The suggestions are among dozens the committee makes in what RNC Chairman Reince Priebus has dubbed an “autopsy” of the party’s 2012 failures and a roadmap forward. Priebus is scheduled to unveil the 98-page report at a news conference Monday morning at The National Press Club.
“There’s no one reason we lost,” Priebus plans to say, according to prepared remarks. “Our message was weak; our ground game was insufficient; we weren’t inclusive; we were behind in both data and digital; our primary and debate process needed improvement. … So, there’s no one solution: There’s a long list of them.”
I took a quick look at the report this morning, with an eye towards what it might say about the party’s intertwined relationship with the religious right. And six words, so central to the religious right’s messaging and mobilization, and thus imperative to a Republican presidential hopeful’s lexicon, do do not appear at all in the report. Those words are Christian, religion, abortion, marriage, Jesus, and God. No Christian nation, no crucial role of faith in American public life, no shining city on the hill, no scourge of abortion, no need for prayer to save an unrepentant America from sin, no downfall of western civilization caused by the erosion of “traditional” marriage. No mention of infringements of religious freedom.
In fact, on matters of religion, the report sounds remarkably like an effort at Democratic faith outreach. “We need to campaign among Hispanic, Black, Asian, and gay Americans and demonstrate that we care about them, too.” And “the RNC should consider hiring a faith-based outreach director to focus on engaging faith-based organizations and communities with the Republican Party.” Wait, doesn’t Ralph Reed already do that?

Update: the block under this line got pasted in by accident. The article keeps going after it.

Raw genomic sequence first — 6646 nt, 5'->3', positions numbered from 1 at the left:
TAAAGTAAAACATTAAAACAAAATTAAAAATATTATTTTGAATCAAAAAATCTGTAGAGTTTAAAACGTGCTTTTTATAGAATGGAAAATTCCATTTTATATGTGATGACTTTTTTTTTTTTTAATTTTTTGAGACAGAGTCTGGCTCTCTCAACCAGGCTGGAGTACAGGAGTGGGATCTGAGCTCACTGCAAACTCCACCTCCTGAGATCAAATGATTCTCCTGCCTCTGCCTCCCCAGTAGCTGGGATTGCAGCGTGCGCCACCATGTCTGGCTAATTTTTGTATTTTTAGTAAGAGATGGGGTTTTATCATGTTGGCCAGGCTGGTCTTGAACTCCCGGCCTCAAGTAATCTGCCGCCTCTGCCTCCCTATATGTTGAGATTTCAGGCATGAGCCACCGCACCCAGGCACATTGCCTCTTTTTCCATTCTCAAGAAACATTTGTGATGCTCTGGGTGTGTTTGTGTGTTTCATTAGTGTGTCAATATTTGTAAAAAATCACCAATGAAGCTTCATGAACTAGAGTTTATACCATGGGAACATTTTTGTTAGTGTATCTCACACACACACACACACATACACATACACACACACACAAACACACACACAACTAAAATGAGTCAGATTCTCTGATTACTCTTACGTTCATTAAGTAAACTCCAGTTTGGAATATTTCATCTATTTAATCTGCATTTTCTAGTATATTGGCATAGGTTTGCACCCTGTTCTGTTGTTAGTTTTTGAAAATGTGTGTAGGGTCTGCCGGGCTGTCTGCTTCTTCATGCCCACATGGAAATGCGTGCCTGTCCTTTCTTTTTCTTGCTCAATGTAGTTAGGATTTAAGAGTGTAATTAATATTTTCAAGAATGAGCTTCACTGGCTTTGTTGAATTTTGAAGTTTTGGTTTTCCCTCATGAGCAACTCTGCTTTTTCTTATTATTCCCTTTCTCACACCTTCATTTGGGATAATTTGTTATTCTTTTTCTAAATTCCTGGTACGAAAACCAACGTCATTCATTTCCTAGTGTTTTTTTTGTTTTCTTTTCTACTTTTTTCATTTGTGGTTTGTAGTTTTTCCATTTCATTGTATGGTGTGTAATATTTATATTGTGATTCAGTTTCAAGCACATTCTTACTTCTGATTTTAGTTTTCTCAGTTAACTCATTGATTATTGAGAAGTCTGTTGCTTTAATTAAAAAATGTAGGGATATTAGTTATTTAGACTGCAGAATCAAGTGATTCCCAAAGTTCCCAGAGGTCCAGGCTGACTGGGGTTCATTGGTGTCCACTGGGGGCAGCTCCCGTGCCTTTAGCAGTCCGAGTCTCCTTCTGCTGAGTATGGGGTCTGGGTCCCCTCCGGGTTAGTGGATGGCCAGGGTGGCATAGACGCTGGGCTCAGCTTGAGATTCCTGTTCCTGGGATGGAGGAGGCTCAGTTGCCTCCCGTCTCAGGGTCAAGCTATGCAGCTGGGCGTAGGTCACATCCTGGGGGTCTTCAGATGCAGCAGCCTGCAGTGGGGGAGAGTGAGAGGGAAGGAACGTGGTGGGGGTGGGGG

It becomes clear which faith communities those might be, just a page later:
President George W. Bush used to say, “Family values don’t stop at the Rio Grande … and a hungry mother is going to try to feed her child.” This tone, coupled with the longstanding relationship with Hispanics he built as governor, demonstrated to the Hispanic community that Republicans cared equally about all Americans. . . .
In addition, the RNC must improve how it markets its core principles and message in Hispanic communities (especially in Hispanic faith-based communities).
Several times the report recommends engaging Hispanic faith-based organizations and communities — but it doesn’t mention such faith outreach in connection with other demographic groups, such as Asian and Pacific Islanders and African-Americans. Or women! The section on women is particularly — what’s the right word? — amazing? “Too often, female voters feel like no one listens to them.” (Really?) “They feel like they are smart, engaged and strong decision makers but that their opinions are often ignored.” (Do you wonder why?)